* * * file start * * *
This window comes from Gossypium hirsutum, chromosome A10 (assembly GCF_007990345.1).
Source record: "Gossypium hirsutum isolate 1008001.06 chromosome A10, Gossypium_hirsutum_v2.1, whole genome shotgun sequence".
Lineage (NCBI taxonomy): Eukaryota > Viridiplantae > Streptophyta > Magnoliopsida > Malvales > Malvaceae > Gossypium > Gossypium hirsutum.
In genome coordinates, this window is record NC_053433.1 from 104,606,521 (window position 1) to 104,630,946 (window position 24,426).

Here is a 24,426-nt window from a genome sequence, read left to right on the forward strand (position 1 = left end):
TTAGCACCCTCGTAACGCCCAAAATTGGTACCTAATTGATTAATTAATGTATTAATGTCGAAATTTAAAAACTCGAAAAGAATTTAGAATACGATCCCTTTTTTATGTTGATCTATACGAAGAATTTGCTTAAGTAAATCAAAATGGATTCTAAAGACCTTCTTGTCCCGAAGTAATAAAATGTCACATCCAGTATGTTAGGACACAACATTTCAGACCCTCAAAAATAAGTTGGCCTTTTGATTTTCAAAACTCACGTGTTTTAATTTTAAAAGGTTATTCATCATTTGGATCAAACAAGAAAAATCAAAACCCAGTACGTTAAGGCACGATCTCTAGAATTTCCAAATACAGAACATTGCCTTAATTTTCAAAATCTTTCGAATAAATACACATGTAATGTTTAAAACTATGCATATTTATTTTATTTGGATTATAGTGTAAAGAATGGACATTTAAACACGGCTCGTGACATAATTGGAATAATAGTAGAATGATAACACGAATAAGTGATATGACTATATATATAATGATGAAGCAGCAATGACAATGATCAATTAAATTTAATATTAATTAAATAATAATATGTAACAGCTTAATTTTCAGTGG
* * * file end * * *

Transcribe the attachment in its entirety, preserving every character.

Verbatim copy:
This window comes from Gossypium hirsutum, chromosome A10 (assembly GCF_007990345.1).
Source record: "Gossypium hirsutum isolate 1008001.06 chromosome A10, Gossypium_hirsutum_v2.1, whole genome shotgun sequence".
Lineage (NCBI taxonomy): Eukaryota > Viridiplantae > Streptophyta > Magnoliopsida > Malvales > Malvaceae > Gossypium > Gossypium hirsutum.
In genome coordinates, this window is record NC_053433.1 from 104,606,521 (window position 1) to 104,630,946 (window position 24,426).

Here is a 24,426-nt window from a genome sequence, read left to right on the forward strand (position 1 = left end):
TTAGCACCCTCGTAACGCCCAAAATTGGTACCTAATTGATTAATTAATGTATTAATGTCGAAATTTAAAAACTCGAAAAGAATTTAGAATACGATCCCTTTTTTATGTTGATCTATACGAAGAATTTGCTTAAGTAAATCAAAATGGATTCTAAAGACCTTCTTGTCCCGAAGTAATAAAATGTCACATCCAGTATGTTAGGACACAACATTTCAGACCCTCAAAAATAAGTTGGCCTTTTGATTTTCAAAACTCACGTGTTTTAATTTTAAAAGGTTATTCATCATTTGGATCAAACAAGAAAAATCAAAACCCAGTACGTTAAGGCACGATCTCTAGAATTTCCAAATACAGAACATTGCCTTAATTTTCAAAATCTTTCGAATAAATACACATGTAATGTTTAAAACTATGCATATTTATTTTATTTGGATTATAGTGTAAAGAATGGACATTTAAACACGGCTCGTGACATAATTGGAATAATAGTAGAATGATAACACGAATAAGTGATATGACTATATATATAATGATGAAGCAGCAATGACAATGATCAATTAAATTTAATATTAATTAAATAATAATATGTAACAGCTTAATTTTCAGTGG